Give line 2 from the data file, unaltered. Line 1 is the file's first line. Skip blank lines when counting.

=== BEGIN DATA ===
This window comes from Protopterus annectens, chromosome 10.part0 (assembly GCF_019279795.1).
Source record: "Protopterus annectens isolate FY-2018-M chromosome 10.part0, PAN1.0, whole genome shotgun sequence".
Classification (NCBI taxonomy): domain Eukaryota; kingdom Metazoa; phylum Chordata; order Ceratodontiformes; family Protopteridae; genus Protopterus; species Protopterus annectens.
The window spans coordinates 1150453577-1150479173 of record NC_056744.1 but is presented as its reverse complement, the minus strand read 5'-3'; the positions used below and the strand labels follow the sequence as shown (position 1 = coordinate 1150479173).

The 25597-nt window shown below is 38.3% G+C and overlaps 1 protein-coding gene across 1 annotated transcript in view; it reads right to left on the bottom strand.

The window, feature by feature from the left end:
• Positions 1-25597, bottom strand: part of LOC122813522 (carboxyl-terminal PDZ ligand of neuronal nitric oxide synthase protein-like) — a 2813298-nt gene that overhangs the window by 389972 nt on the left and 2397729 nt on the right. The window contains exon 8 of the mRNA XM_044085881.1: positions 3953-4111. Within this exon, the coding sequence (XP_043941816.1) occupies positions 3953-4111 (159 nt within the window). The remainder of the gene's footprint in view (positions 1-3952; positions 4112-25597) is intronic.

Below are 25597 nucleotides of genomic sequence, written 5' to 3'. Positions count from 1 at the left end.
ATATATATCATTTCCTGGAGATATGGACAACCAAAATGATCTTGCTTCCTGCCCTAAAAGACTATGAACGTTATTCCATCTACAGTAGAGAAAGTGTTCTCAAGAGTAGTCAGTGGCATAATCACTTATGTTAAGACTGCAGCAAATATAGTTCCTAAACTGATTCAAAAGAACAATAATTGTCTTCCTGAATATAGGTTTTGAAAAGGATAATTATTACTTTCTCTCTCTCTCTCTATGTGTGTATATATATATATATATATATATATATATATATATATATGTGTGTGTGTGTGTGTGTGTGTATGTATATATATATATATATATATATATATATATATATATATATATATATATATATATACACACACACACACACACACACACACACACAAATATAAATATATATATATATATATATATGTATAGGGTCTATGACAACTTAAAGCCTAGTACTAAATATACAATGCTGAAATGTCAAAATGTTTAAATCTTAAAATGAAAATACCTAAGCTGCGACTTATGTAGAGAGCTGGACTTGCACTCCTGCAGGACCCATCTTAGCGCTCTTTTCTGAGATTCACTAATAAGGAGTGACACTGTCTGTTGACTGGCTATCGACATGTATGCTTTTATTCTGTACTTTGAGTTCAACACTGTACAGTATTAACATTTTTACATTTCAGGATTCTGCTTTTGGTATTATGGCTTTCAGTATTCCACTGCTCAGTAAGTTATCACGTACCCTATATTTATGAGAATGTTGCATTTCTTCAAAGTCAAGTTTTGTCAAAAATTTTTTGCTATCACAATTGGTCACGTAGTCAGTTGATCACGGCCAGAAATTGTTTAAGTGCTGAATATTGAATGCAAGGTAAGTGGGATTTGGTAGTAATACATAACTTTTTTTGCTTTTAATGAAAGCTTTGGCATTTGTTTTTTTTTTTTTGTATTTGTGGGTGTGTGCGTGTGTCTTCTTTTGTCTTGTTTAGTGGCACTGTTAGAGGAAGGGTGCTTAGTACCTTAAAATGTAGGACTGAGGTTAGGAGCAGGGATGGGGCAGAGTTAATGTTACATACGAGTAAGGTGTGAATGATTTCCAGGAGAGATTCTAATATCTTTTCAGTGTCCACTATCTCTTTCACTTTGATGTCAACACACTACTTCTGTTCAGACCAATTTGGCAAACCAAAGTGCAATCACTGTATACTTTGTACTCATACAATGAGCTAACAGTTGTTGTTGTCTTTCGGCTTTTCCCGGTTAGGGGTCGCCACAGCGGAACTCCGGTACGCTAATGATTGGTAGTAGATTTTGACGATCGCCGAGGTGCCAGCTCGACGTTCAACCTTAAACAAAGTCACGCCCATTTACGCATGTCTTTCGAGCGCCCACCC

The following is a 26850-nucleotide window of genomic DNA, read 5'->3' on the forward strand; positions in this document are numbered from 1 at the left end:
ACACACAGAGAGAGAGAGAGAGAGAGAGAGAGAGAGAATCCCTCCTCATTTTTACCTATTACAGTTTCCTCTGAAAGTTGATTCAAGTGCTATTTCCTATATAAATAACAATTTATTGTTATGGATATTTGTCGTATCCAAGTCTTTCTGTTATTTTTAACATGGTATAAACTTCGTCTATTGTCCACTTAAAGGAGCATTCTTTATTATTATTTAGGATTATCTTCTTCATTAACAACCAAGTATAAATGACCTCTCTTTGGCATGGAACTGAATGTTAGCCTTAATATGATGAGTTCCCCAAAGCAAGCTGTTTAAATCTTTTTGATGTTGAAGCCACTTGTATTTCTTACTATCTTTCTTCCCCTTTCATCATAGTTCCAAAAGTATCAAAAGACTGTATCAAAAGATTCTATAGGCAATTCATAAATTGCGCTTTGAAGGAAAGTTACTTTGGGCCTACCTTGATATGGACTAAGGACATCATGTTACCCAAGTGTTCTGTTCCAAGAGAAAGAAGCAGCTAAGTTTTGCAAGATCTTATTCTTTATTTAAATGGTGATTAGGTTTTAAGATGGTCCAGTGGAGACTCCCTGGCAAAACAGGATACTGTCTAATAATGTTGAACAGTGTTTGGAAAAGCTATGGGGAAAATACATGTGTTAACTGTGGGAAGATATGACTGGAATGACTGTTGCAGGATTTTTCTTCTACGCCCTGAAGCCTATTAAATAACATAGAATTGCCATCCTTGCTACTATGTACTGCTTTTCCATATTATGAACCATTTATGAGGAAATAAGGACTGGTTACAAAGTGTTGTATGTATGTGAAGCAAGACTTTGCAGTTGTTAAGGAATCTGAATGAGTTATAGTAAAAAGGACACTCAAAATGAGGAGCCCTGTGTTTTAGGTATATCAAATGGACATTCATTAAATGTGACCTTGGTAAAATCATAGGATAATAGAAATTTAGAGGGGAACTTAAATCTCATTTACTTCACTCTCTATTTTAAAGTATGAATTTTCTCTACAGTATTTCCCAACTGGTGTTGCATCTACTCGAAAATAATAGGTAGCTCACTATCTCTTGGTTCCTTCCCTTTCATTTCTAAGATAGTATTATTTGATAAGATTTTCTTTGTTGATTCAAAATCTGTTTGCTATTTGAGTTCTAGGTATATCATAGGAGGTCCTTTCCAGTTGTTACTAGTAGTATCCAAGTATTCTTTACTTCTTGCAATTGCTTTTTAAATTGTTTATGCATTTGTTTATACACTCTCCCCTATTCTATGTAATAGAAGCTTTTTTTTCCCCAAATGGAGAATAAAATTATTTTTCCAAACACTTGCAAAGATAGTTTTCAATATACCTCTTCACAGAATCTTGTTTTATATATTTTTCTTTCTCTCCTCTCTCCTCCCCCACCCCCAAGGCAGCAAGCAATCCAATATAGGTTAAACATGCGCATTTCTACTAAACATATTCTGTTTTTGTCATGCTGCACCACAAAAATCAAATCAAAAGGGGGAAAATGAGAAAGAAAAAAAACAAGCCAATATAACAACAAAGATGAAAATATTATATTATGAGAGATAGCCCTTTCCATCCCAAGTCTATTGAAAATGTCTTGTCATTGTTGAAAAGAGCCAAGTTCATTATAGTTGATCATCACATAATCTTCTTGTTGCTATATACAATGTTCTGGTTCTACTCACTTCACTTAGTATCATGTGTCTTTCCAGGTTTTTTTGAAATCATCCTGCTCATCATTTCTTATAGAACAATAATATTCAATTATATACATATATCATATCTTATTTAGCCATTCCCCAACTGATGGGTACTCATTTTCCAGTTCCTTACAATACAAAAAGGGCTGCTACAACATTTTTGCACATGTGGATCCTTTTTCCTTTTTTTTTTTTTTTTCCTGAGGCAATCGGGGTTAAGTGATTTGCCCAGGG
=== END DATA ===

Source record: "Protopterus annectens isolate FY-2018-M chromosome 10.part0, PAN1.0, whole genome shotgun sequence".